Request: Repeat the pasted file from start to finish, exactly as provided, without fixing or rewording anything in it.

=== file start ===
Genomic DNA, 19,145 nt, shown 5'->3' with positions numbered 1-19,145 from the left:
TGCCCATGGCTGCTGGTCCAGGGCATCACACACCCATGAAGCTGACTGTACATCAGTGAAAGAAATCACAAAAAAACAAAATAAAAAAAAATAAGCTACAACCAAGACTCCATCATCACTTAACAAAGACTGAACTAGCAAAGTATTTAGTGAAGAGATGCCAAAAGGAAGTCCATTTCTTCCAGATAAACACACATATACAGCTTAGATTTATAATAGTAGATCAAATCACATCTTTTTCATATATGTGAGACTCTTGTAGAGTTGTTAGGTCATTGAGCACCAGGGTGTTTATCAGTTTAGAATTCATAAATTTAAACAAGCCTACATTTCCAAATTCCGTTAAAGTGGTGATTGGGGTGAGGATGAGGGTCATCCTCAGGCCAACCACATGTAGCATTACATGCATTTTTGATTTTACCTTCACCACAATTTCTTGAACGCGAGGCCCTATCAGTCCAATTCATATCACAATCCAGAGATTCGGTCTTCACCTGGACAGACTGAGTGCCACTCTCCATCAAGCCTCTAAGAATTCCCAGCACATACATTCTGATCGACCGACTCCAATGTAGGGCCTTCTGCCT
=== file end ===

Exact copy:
Genomic DNA, 19,145 nt, shown 5'->3' with positions numbered 1-19,145 from the left:
TGCCCATGGCTGCTGGTCCAGGGCATCACACACCCATGAAGCTGACTGTACATCAGTGAAAGAAATCACAAAAAAACAAAATAAAAAAAAATAAGCTACAACCAAGACTCCATCATCACTTAACAAAGACTGAACTAGCAAAGTATTTAGTGAAGAGATGCCAAAAGGAAGTCCATTTCTTCCAGATAAACACACATATACAGCTTAGATTTATAATAGTAGATCAAATCACATCTTTTTCATATATGTGAGACTCTTGTAGAGTTGTTAGGTCATTGAGCACCAGGGTGTTTATCAGTTTAGAATTCATAAATTTAAACAAGCCTACATTTCCAAATTCCGTTAAAGTGGTGATTGGGGTGAGGATGAGGGTCATCCTCAGGCCAACCACATGTAGCATTACATGCATTTTTGATTTTACCTTCACCACAATTTCTTGAACGCGAGGCCCTATCAGTCCAATTCATATCACAATCCAGAGATTCGGTCTTCACCTGGACAGACTGAGTGCCACTCTCCATCAAGCCTCTAAGAATTCCCAGCACATACATTCTGATCGACCGACTCCAATGTAGGGCCTTCTGCCT